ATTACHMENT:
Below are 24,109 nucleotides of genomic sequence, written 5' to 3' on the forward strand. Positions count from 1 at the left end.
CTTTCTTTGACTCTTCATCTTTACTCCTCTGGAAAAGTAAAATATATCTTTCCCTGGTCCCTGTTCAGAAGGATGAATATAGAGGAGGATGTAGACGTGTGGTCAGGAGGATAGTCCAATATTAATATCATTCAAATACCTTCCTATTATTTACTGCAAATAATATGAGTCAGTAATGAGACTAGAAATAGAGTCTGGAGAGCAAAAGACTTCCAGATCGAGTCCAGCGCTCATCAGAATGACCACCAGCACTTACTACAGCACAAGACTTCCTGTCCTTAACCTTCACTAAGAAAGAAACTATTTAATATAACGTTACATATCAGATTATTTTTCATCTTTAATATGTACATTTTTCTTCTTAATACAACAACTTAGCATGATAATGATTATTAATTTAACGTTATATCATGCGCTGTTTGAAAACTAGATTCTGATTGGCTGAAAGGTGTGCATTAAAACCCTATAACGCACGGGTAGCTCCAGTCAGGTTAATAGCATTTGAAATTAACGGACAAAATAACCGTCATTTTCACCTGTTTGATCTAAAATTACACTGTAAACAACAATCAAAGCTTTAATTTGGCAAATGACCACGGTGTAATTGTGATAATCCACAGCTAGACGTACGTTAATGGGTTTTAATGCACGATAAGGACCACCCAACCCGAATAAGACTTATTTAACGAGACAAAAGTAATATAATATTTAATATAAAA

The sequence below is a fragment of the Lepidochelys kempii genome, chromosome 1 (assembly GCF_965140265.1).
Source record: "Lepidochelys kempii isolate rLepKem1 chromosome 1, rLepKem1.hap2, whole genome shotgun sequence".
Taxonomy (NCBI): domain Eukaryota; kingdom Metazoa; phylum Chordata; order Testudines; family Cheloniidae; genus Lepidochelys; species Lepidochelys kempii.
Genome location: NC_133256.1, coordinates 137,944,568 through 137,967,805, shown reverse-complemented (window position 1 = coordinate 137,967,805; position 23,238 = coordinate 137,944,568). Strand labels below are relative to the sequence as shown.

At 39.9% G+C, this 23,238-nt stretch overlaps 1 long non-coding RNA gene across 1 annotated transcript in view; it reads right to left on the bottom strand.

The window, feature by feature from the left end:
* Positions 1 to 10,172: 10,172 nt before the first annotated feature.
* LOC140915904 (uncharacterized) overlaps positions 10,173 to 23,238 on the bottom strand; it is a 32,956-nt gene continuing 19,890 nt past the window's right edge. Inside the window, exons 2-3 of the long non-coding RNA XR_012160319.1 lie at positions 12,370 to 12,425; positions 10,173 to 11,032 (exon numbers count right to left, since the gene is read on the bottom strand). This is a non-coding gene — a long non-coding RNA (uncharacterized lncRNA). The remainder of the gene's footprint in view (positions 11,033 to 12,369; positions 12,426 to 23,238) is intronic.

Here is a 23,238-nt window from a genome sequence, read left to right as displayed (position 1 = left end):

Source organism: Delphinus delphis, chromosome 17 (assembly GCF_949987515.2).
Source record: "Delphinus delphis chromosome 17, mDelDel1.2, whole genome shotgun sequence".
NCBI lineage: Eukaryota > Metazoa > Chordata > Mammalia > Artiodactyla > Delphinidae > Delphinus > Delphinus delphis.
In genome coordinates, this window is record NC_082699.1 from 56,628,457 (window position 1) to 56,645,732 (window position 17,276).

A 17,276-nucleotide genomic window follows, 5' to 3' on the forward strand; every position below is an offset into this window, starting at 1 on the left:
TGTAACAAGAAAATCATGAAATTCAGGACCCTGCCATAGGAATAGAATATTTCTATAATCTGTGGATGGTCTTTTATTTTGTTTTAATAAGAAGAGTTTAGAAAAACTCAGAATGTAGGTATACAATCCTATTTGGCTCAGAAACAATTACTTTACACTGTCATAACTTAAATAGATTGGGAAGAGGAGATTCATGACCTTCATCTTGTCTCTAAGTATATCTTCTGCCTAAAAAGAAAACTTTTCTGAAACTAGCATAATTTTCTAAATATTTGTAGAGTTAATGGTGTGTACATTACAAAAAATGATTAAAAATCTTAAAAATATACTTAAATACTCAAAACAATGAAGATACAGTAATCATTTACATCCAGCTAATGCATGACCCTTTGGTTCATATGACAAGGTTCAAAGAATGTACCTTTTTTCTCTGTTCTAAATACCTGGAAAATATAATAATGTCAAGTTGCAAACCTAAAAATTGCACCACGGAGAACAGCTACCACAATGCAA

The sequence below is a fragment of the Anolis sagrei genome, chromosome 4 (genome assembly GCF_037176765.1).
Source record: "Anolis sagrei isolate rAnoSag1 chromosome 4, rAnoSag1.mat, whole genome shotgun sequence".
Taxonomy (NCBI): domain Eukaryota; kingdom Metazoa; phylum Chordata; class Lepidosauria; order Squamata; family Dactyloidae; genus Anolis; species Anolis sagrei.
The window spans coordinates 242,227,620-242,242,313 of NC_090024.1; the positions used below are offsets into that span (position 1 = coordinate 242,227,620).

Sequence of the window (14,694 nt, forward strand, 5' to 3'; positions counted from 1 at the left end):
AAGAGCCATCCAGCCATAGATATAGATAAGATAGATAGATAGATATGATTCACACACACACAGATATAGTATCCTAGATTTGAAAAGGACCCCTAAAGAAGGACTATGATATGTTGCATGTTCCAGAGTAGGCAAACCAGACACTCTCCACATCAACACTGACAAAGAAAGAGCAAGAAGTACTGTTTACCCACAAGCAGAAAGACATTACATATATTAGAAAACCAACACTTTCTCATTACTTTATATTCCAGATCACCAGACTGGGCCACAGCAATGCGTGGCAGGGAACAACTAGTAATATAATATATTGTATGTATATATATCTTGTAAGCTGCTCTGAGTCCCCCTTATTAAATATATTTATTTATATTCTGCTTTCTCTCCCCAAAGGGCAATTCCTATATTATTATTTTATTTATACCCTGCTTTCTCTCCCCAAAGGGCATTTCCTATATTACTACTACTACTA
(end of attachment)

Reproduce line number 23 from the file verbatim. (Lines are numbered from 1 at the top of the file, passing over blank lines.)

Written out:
AAGAGCCATCCAGCCATAGATATAGATAAGATAGATAGATAGATATGATTCACACACACACAGATATAGTATCCTAGATTTGAAAAGGACCCCTAAAGAAGGACTATGATATGTTGCATGTTCCAGAGTAGGCAAACCAGACACTCTCCACATCAACACTGACAAAGAAAGAGCAAGAAGTACTGTTTACCCACAAGCAGAAAGACATTACATATATTAGAAAACCAACACTTTCTCATTACTTTATATTCCAGATCACCAGACTGGGCCACAGCAATGCGTGGCAGGGAACAACTAGTAATATAATATATTGTATGTATATATATCTTGTAAGCTGCTCTGAGTCCCCCTTATTAAATATATTTATTTATATTCTGCTTTCTCTCCCCAAAGGGCAATTCCTATATTATTATTTTATTTATACCCTGCTTTCTCTCCCCAAAGGGCATTTCCTATATTACTACTACTACTA